25. Chuckle. someone un-followed. Wonder what it was that offended.

  26. I *do* think that sometimes people unfollow for reasons totally unrelated to what we write as bloggers. I know that I personally have unfollowed people because I was cutting back on my online time, because I no longer needed the sort of information that person provided, etc. So, take heart...maybe it isn't personal. :)

  27. RE the un-follower. It was those Burkies what did it, for sure!

  28. I often read your page with interest; but today really scares me.
    Christ never intended the wondrous event of his birth to be associated with pagan rituals or transformed into an annual festivity. As with the date of the Saviour's birth, much of what people associate with Christmas is simply untrue. Christianity, however, is concerned with the truth above everything else. The Bible is the true Word of God. Jesus said: "I am the way, the truth and the life." There is simply no place in the faith and life of a Christian for deliberate falsehood. He is forbidden by the Ten Commandments from lying and therefore cannot go along with lies in any shape or form. He must not pretend that 25th December is Jesus' birthday. He may not sing the carol which says that Christ was born on Christmas Day. He does not accept the myth of Santa Claus. The Bible identifies the devil as a liar and therefore the Christian can have nothing to do with whatever he knows to be a lie, however "harmless" others might consider it to be.
    THe is the Reformed Presbeterian Church here in Scotland would never support your justification for enjoying the "fan" of the Easter Bunny and Santa Claus - it seems you in Austrialian have decided to write your own rules - get the yes of everything - don't think I creator will allow that justification of pagan practices.

  29. Gidday, Morag, and welcome.

    I am interested to read your comments.

    I am surprised that you feel that my views are so dissimilar to those of the Scottish branch of our church. Certainly those American, Scottish and Northern Irish Reformed Presbyterians that I have met share a very similar position to me regarding the celebration of Christmas. Our Northern Irish minister certainly does not share your concerns.

  30. Jeanne, One of my favorite Christmas books, which explains where all of our various traditions come from, is called Christmas Spirit by Dr. George Grant. He even explains the--yes--pagan origins, and how our adoption of some of these things was actually an attempt at redemption and reformation, sort of like when the Brothers Grimm rewrote the pagan tale of Cinderella (Aschenputtel) to the glory of God. Dr. Grant is the pastor of a wonderful Orthodox Presbyterian church here in the States.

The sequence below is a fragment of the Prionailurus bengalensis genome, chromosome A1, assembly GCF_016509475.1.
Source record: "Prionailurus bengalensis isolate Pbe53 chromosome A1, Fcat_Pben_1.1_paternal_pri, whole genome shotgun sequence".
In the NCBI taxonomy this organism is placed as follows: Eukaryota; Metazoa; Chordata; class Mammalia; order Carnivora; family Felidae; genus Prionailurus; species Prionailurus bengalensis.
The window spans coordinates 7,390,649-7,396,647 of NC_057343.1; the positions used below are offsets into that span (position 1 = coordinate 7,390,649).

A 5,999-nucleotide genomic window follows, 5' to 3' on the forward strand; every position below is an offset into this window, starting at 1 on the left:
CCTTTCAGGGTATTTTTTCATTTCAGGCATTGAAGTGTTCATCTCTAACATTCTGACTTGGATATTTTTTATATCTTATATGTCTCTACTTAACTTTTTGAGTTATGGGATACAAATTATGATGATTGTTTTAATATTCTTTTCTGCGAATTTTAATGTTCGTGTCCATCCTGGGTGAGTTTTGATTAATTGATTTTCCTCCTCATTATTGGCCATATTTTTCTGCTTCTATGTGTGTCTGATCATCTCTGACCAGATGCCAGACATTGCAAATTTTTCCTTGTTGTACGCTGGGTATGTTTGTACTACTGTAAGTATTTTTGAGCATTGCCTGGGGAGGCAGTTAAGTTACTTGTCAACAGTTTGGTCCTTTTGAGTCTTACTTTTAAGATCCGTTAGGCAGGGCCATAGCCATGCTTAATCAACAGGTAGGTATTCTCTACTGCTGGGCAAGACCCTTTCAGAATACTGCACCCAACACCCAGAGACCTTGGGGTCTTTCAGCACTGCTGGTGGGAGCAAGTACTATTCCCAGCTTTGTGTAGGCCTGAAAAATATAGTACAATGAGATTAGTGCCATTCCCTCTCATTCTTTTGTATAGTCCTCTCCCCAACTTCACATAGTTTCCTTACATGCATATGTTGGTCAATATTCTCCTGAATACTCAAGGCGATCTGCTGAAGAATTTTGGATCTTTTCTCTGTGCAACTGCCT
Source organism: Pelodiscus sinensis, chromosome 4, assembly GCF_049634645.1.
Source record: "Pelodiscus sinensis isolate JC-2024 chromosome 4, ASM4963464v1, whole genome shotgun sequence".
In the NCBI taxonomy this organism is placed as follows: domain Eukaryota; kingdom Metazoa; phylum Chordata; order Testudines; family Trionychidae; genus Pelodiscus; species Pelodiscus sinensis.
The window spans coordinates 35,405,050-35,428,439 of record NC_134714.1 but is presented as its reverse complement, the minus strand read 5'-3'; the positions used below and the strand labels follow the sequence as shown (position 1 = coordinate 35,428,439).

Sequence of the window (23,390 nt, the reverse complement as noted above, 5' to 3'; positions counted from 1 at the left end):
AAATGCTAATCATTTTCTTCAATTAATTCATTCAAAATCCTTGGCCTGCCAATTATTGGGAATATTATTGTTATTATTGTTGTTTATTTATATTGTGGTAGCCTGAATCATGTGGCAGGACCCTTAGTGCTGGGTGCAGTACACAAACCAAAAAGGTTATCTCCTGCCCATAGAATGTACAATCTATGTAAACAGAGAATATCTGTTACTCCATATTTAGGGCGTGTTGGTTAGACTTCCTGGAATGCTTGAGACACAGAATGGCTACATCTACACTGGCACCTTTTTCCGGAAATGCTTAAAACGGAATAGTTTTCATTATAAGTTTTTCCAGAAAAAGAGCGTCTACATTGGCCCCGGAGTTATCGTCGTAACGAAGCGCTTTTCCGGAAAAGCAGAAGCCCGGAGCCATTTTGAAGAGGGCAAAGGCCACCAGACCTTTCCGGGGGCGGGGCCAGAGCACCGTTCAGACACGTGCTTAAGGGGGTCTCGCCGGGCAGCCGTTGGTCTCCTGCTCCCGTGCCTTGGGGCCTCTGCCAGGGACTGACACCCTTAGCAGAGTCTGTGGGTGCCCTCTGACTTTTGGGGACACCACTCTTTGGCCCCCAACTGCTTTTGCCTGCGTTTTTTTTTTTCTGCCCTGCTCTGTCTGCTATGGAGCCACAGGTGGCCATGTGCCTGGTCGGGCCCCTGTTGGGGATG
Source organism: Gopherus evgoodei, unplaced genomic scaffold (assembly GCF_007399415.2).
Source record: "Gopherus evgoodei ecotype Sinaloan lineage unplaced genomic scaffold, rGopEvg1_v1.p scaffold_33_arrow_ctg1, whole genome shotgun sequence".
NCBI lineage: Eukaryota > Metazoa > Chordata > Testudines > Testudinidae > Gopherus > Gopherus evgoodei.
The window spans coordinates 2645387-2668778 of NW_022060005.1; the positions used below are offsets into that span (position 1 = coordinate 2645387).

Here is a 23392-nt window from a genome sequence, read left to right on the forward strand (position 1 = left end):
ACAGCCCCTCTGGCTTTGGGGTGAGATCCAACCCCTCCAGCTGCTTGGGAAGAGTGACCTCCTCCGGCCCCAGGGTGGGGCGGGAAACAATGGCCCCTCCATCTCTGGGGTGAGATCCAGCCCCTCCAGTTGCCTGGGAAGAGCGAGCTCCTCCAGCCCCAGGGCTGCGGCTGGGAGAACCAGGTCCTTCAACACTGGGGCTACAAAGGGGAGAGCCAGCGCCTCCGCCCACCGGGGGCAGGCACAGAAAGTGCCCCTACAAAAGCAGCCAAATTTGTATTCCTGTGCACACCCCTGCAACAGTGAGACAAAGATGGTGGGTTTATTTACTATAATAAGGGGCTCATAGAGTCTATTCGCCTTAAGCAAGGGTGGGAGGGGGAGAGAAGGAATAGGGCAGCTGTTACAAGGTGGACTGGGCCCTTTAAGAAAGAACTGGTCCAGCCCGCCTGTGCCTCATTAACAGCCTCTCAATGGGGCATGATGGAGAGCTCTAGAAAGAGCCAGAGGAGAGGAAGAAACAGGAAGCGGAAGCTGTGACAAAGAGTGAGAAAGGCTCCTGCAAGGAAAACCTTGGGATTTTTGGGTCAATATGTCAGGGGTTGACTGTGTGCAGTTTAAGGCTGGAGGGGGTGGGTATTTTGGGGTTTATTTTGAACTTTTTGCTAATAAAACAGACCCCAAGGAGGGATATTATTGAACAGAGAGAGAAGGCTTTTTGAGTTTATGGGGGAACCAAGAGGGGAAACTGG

Morag, I think your concerns can be understandable, especially if your own traditions reinforce it. Saint Paul was very even handed when it came to the celebration of days--some men prefer to see all days as the same, and some prefer to set aside some as "special" or "holy." Paul's guidelines (in Romans 14:5-12) for dealing with this conflict within the Church is very clear. First, it must all be done to the glory of God--the man who does not keep days and the man who does keep days must both do it to the glory of God alone. Second, we must not judge our brothers in this thing (see v. 10).

    Soli Deo gloria.

  31. I will search out that book, Brandy. Are you OPC?

    Thanks for your answer to Morag's concerns as well. I hate to think that what I wrote scared her so much.

  32. No, Jeanne, though I like to joke that I am secretly OPC in my heart. :) As far as I know, there is no OPC parish anywhere near us. :(

    Our family belongs to the nondenominational evangelical church that I was raised in. We are much more Reformed than the rest of the congregation, but we stay because we are Family and they will have us. :)

  33. Girl, I love you and this makes me love you even more! Nothing you could have written in the phantom paragraph would have made me unfollow. Well, maybe if you don't eat chocolate. Just kidding, you are so transparent and I love that about you.

    Brandy- excellent follow up to Morag's comment. I love your answer.